Text and Pix By Bhanuka Kirinde
With the New Year around the corner, the pottery makers of Ranala are busy making clay pots, lamps and other clay based products that have spiked in demand as people get ready for the New Year.
Ranala, a town which is known for its pottery works is the only area in the Colombo District where a sizable number of families make a living turning out earthenware products. As one drives along the Avissawella Road, the pottery products been made can be seen stacked in piles along the roadside.
Dhanushka Weerasekarage is a second generation pottery maker. As one enters his pottery workshop, you could see a variety of clay pots and products stacked up on top of each other. It’s a family pottery business which Dhanushka has taken to with great enthusiasm since being exposed to this craft at a young age. “This is the main livelihood of many people in this area and it provides them with a reasonable income,” says Dhanushka.
Inside the workshop, Irangani runs her hands expertly through the clay machine and churns out a perfectly shaped oil lamp (pahana). It is obvious she is an experienced hand in the trade. “This will be my fifth year at the workshop” says Irangani with a smile as she busies herself arranging the lamps.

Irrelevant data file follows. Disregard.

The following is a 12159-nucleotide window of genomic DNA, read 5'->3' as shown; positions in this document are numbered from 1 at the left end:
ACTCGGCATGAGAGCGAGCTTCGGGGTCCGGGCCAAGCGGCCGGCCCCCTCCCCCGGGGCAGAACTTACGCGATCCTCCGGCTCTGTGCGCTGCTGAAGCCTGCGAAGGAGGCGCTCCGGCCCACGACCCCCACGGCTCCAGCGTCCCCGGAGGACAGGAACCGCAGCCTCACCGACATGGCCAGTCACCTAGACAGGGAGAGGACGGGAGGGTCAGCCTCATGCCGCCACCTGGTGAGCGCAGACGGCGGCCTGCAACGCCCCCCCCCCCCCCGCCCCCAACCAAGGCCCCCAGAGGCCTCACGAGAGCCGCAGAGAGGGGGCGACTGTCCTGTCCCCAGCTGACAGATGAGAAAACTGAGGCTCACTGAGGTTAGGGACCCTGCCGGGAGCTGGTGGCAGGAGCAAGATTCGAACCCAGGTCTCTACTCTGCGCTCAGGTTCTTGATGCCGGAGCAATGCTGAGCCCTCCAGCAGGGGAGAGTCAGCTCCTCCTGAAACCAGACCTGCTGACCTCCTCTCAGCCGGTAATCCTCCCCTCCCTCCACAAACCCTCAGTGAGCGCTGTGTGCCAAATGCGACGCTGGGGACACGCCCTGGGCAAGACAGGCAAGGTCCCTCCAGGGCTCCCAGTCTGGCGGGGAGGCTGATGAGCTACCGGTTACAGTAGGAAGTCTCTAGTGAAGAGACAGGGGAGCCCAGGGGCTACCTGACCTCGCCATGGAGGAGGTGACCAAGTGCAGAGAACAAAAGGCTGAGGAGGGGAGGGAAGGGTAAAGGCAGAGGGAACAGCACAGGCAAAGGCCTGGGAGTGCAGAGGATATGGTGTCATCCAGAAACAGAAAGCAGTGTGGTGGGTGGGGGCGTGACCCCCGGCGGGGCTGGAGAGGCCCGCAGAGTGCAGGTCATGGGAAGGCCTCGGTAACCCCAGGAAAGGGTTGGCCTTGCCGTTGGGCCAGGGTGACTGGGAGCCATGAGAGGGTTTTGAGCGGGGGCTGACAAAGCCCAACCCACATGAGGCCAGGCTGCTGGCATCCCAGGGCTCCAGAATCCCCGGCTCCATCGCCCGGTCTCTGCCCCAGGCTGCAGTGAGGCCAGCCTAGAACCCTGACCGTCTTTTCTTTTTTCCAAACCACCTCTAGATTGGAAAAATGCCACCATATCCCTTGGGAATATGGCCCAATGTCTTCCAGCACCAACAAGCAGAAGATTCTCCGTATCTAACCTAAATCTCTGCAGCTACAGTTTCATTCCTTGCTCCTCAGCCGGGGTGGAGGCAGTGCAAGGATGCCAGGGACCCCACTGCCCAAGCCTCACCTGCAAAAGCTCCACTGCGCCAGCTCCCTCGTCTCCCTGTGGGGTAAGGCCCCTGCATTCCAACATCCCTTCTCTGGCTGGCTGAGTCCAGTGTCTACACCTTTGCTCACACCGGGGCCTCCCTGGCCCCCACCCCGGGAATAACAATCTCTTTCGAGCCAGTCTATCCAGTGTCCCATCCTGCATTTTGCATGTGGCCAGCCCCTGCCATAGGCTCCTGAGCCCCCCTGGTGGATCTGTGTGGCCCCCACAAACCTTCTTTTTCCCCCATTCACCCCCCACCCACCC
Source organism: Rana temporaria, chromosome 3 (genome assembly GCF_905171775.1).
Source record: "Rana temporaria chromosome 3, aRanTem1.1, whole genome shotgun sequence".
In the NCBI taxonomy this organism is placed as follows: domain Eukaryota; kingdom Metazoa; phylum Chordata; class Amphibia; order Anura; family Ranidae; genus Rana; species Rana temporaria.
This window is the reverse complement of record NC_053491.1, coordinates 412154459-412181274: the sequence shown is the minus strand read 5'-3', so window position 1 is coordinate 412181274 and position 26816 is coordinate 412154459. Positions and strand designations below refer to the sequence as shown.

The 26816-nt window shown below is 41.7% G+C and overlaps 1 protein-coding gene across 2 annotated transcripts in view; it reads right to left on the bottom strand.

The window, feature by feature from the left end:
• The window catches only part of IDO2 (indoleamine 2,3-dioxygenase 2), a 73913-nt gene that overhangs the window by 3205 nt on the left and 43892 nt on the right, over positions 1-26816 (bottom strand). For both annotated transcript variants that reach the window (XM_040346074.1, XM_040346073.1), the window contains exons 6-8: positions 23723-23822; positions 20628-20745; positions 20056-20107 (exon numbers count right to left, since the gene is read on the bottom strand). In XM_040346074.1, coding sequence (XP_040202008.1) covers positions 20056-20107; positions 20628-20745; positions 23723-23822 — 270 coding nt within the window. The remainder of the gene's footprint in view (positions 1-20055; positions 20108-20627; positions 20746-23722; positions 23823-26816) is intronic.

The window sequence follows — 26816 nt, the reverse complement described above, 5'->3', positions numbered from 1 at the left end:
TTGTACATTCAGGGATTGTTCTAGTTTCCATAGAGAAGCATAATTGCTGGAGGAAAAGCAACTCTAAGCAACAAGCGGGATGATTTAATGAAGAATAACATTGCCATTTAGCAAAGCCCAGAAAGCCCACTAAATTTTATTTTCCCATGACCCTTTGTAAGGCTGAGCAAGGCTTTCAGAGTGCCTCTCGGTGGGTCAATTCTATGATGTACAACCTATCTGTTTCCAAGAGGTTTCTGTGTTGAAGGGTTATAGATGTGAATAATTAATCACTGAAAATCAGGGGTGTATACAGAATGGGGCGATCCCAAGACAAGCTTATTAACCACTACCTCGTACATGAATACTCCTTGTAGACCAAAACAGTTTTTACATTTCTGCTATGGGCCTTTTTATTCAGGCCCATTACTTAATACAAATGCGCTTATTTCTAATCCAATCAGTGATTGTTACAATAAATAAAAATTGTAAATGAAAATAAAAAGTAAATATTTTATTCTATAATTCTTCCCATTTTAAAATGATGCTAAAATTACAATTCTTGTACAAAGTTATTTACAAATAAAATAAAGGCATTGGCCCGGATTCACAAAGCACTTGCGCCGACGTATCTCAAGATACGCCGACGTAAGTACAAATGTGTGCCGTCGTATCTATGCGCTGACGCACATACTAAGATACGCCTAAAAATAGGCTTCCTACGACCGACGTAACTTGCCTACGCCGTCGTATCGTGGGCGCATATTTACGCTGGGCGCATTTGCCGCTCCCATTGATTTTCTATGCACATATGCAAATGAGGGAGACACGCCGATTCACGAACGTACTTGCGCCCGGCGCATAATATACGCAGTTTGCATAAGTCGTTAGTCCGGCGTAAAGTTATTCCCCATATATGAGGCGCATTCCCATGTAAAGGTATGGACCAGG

Pottery making is a delicate process. After the raw clay is shaped into various products, it is left to dry and then been put into the kiln where the clay products receive their distinctive reddish color. Managing the temperature of the kiln is the trickiest part because if the perfect temperature is not maintained the clay products will not gain the proper strength and colour, explained Dhanushka.
The kiln constitutes of firewood at the bottom and a layer of clay tiles above which the clay items are carefully placed. The final layer consists of a mixture of clay and water poured over the items.
Priyantha, another resident of Ranala and his family also engage in making clay based products. Priyantha’s mother Karalin Nona who has been mastering this craft for over ten years is able to make large clay pots at speed. “I’ve been doing this all my life, this is my life” added Karalin Nona with a heart-warming smile.
The art of pottery is one of the oldest crafts known to Sri Lankans and have been passed down from generation to generation. With the rise of cheap imported substitutes, the future of this highly valuable industry is under threat. But youngsters like Dhanushka and Priyantha are hopeful they can keep the business going and hand it over to the next generation to take forward.